Analysis So, the UK's 4G auction is over, but questions remain: who bought what exactly, why did they pay so little, and, most importantly, when can we expect some 4G goodness?
The hammer has fallen on Blighty's airwaves, but the exact frequency allocations haven't yet been decided: winning bids were for blocks of spectrum within specific bands, but the exact slots now have to be worked out between the winners over the next few days. Once that's done the networks can start deploying some infrastructure, or switching on the kit they've already deployed.
We do know which block O2 owner Telefonica bought: 811-821MHz paired with 852-862MHz, as that pair comes with an obligation for the owner to roll out 2Mbps mobile internet connectivity to 98 per cent of the UK population by the end of 2017. That means at least 95 per cent of all the people in the United Kingdom's constituent countries, rather than, say, everyone in England and a handful in Northern Ireland.
That doesn't mean the Highlands will get 4G: instead they'll most likely get the 3G that Telefonica already deploys in its holdings at 900MHz. This tech, which is more than capable of the aforementioned minimum speed, can be switched on at existing sites, and should be enough to change the lives of many out in the countryside.
It's strange that Telefonica didn't buy more high-frequency bands, as Vodafone did. Such bands aren't so good for sparsely populated rural areas, but are ideal for tightly packed cities: high-frequency signals don't propagate very far but that doesn't matter because each phone mast can only handle a certain number of users in its cell area anyway, and this capacity is more likely to be a problem than the distance to the nearest mast.
Vodafone certainly thinks those higher bands will be important, and spent more than anyone else (almost £800m) securing a huge chunk at 2.6GHz along with some unpaired spectrum in the same band and the same amount at 800MHz as Telefonica - only without the coverage requirement.
Three didn't bother with the high end either, but that's because come October it takes possession of 20MHz at 1800MHz that it bought from EE a few months ago, with a neighbouring 10MHz being transferred two years later. That gives Three enough spectrum to continue competing, just, but it's unlikely to launch 4G LTE before that first block changes hands.
Nor will Three be making a big deal of 4G deployments, not least thanks to a corporate brand name that risks dating it. Three will be using words like "super fast" and "mobile broadband" rather than splitting hairs about which wireless variant offers slightly better speeds. This is probably for the best, given the way the term "LTE Advanced" is being thrown around these days.
Overall there's not much that's changed following the auction. Telefonica's decision to play it cool has left it behind slightly, but other than that, spectrum ownership remains with the same players in roughly the same proportions:
|Mobile operator||Total Bandwidth Today||Total After Auction||Under 1GHz (for better penetration)|
The most interesting winning bidder is BT, through its subsidiary Niche Spectrum Ventures. We had expected BT to pitch for some low-power bands in which to run campus-wide networks, and that's probably what the two failed bidders (MLL and HKT) had in mind. Now BT has ended up with enough bandwidth to run a national network should it so wish.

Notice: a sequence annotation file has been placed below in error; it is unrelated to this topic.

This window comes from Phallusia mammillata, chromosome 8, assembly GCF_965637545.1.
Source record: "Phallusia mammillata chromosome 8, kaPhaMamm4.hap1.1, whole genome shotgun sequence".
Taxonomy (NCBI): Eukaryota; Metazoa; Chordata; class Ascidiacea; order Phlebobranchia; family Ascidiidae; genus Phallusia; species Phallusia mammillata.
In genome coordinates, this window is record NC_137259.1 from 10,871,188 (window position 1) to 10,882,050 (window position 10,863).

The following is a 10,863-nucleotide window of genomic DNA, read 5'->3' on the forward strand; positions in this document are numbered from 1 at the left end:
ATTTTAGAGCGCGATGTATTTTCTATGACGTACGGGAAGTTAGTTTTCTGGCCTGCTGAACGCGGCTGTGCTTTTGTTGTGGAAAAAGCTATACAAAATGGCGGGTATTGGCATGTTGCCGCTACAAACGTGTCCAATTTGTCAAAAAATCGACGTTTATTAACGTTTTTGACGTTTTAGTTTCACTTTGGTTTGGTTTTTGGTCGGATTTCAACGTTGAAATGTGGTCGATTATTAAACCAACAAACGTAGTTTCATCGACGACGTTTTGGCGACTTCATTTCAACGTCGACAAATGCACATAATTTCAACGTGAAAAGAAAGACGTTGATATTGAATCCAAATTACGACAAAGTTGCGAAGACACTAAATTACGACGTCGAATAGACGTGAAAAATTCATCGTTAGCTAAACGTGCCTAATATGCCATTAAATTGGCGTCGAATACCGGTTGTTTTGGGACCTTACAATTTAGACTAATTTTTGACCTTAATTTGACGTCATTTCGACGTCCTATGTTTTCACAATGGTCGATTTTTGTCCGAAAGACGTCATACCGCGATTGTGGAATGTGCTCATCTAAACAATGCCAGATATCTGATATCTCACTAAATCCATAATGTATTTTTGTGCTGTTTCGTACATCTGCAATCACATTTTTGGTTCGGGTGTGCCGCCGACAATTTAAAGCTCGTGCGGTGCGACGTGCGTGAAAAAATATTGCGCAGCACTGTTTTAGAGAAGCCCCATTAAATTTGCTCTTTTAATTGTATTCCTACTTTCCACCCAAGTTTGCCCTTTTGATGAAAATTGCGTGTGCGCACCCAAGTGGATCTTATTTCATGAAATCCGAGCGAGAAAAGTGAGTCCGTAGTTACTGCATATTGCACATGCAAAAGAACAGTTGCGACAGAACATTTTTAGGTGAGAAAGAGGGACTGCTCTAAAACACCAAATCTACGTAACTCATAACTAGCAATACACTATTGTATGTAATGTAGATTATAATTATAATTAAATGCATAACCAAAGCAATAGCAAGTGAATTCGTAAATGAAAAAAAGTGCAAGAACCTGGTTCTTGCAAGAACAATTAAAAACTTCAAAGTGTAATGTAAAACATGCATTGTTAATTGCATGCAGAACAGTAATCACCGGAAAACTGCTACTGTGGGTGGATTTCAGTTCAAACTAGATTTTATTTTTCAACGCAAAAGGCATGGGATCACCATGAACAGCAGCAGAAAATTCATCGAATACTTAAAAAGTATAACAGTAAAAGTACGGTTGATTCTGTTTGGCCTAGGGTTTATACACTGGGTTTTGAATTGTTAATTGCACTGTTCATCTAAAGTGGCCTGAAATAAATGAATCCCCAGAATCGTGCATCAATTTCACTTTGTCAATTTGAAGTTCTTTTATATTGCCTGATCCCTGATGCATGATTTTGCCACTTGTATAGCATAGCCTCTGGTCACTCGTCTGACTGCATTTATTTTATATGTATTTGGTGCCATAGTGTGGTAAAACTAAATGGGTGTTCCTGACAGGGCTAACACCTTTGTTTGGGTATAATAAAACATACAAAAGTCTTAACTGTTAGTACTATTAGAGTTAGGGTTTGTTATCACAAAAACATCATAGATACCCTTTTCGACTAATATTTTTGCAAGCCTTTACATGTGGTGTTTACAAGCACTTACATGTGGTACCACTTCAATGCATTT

For comparison, Three provides something akin to national coverage in 30MHz of spectrum at 2.1GHz - and once the auction shakes down, BT will hold 50MHz slightly up the dial at 2.6GHz. But BT has said publicly it won't build a national network, so what does the former Brit monopoly have in mind?
We only have a brief statement to work from, but apparently the spectrum will enable BT to "provide its business and consumer customers with an enhanced range of mobile broadband services" and, critically, "building in its existing strength in Wi-Fi".
That strength in Wi-Fi is, in part at least, achieved by putting a publicly accessible network hotspot into every T Broadband router issued by the telco. BT took a lot of stick for that, and some customers opted out, but it's left BT with 4.5 million wireless internet points across the UK from the mountains of Scotland to the Isles of Scilly, and it takes no great leap of imagination to see how those Wi-Fi sites might become small 4G LTE masts - femtocells in other words - using licensed frequencies.
BT could broadcast at much greater power in the licensed band, although it's unlikely to ramp up much in a domestic setting, but such a network wouldn't suffer interference endemic to the 2.4GHz band where Wi-Fi lives, and the handoff procedures of LTE would make for seamless roaming too.
A low-power licence may have been enough for that, but it wouldn't have allowed BT to cover airports or similar locations where BT already has decent backhaul to the network backbone in place, and wouldn't want to pay roaming rates.
So BT could offer in-home LTE, backhauled over broadband whenever one was near a BT Broadband customer or OpenZone spot, and roaming to one of the operators the rest of the time. With the right pricing that could be a very competitive offering, and something the network operators should be concerned about, which is good as there's nothing else in these auction results that would concern them otherwise. ®